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Daily Vocabulary Words: List of Daily Used Words in Leading Indian Newspapers
Hi there. Welcome to this special section @ Wordpandit. Our endeavour here is straightforward: highlighting daily vocabulary words that you would come across in leading newspapers in the country. We have included the following newspapers in our selection:
• The Times of India
• The Economic Times
• Hindustan Times
• Mint
• Indian Express
We are putting in extensive work to develop your vocabulary. All you have to do is be regular with this section and check out this post daily. This is your repository of commonly used words; essentially, we are posting a list of daily used words. Hence, this has significant practical application as it teaches you words that are commonly used in leading publications mentioned above.
Visit the website daily to learn words from leading Indian newspapers.

Amenities Picture Vocabulary

WORD-1: Amenities

CONTEXT: But when it comes to daily events such as provision of civic amenities, the result is deeply unsatisfactory.

SOURCE: Times of India

EXPLANATORY PARAGRAPH: Amenities are like little extras that make a place nice and comfortable. They can be things like a playground in a park, a pool at a hotel, or even toys in a playroom. Amenities are all the special things that make a place fun and enjoyable to be in. (Noun)

MEANING: Little extras that make a place nice and comfortable (Noun).

PRONUNCIATION: Uh-men-i-tees

SYNONYMS: Luxuries, comforts, extras, facilities, perks, conveniences, features

USAGE EXAMPLE:
1. The hotel had many amenities, like a swimming pool and a game room, to make our stay enjoyable.
2. The park’s amenities, including swings and slides, made it a great place for kids to play.
3. The amenities in the apartment complex include a gym, a lounge, and a beautiful garden.
4. They chose the house because of the amenities nearby, like the shopping center and the movie theater.

Distantly Picture Vocabulary

WORD-2: Distantly

CONTEXT: In India, local governments distantly trail states and GOI in bureaucratic strength.

SOURCE: Times of India

EXPLANATORY PARAGRAPH: When something is distant, it’s far away, like a star in the sky or a mountain on the horizon. Distantly is the way we describe doing things that are far away or not very close. (Adverb)

MEANING: Far away or not very close (Adverb).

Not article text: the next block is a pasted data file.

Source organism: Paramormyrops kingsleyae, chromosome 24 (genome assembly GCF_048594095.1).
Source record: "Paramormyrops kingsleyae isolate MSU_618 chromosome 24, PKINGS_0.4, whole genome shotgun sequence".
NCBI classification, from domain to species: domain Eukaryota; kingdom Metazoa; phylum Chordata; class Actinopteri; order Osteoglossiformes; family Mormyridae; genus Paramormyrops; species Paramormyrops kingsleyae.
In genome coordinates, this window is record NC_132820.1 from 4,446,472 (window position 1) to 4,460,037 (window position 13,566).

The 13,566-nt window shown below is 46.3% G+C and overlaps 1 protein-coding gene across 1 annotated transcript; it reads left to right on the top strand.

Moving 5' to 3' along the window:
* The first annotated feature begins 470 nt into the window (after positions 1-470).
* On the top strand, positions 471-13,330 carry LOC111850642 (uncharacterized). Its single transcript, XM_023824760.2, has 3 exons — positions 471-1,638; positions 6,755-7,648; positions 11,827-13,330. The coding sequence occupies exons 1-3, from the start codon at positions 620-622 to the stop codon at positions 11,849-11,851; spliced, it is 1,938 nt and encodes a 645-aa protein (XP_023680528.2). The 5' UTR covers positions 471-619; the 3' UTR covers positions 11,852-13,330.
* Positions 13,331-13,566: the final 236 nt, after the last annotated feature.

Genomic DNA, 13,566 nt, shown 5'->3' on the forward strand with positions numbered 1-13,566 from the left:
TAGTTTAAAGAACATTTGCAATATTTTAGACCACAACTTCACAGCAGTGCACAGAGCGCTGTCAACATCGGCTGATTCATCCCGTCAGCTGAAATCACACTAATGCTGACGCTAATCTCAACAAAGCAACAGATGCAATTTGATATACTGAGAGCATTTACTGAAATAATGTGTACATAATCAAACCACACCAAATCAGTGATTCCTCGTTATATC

PRONUNCIATION: Dis-tuhnt-lee

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SYNONYMS: Far, faraway, remotely, separately, apart, not closely

USAGE EXAMPLE:
1. The moon is very distant from the Earth, so astronauts have to travel a long way to reach it.
2. The sound of the music from the party could be heard only distantly from our house.
3. The mountains looked beautiful but were too distant to visit on this trip.
4. He waved at the ship in the distant sea, hoping they would see him.

Conundrums Picture Vocabulary

WORD-3: Conundrums

CONTEXT: Be it IFS that grapples with FTAs or other services that must contend with complex policy conundrums, bureaucracy needs more recruitment and more domain expertise.

SOURCE: Times of India

EXPLANATORY PARAGRAPH: Conundrums are like tricky puzzles or riddles that can be really confusing. They’re problems that make you scratch your head and think hard to figure them out. (Noun)

MEANING: Tricky puzzles or riddles that can be confusing (Noun).

PRONUNCIATION: Kuh-nuhn-druhms

SYNONYMS: Puzzles, enigmas, mysteries, riddles, challenges, brain-teasers

USAGE EXAMPLE:
1. The conundrum of the missing piece in the jigsaw puzzle stumped us for hours.
2. Solving math conundrums can be a fun and challenging activity.
3. The mystery novel was full of conundrums that kept the readers guessing.
4. Figuring out how to escape from the escape room was a real conundrum for the group.

Fraternity Picture Vocabulary

WORD-4: Fraternity

CONTEXT: Separately, it is also widespread across the medical fraternity, on whom women are even more dependent for abortion than courts.

SOURCE: Times of India

EXPLANATORY PARAGRAPH: A fraternity is a special group of people who are like brothers and sisters. It’s not a family by blood, but it’s a group of friends or people who share common interests and care for each other like a family. (Noun)

MEANING: A special group of people who are like brothers and sisters (Noun).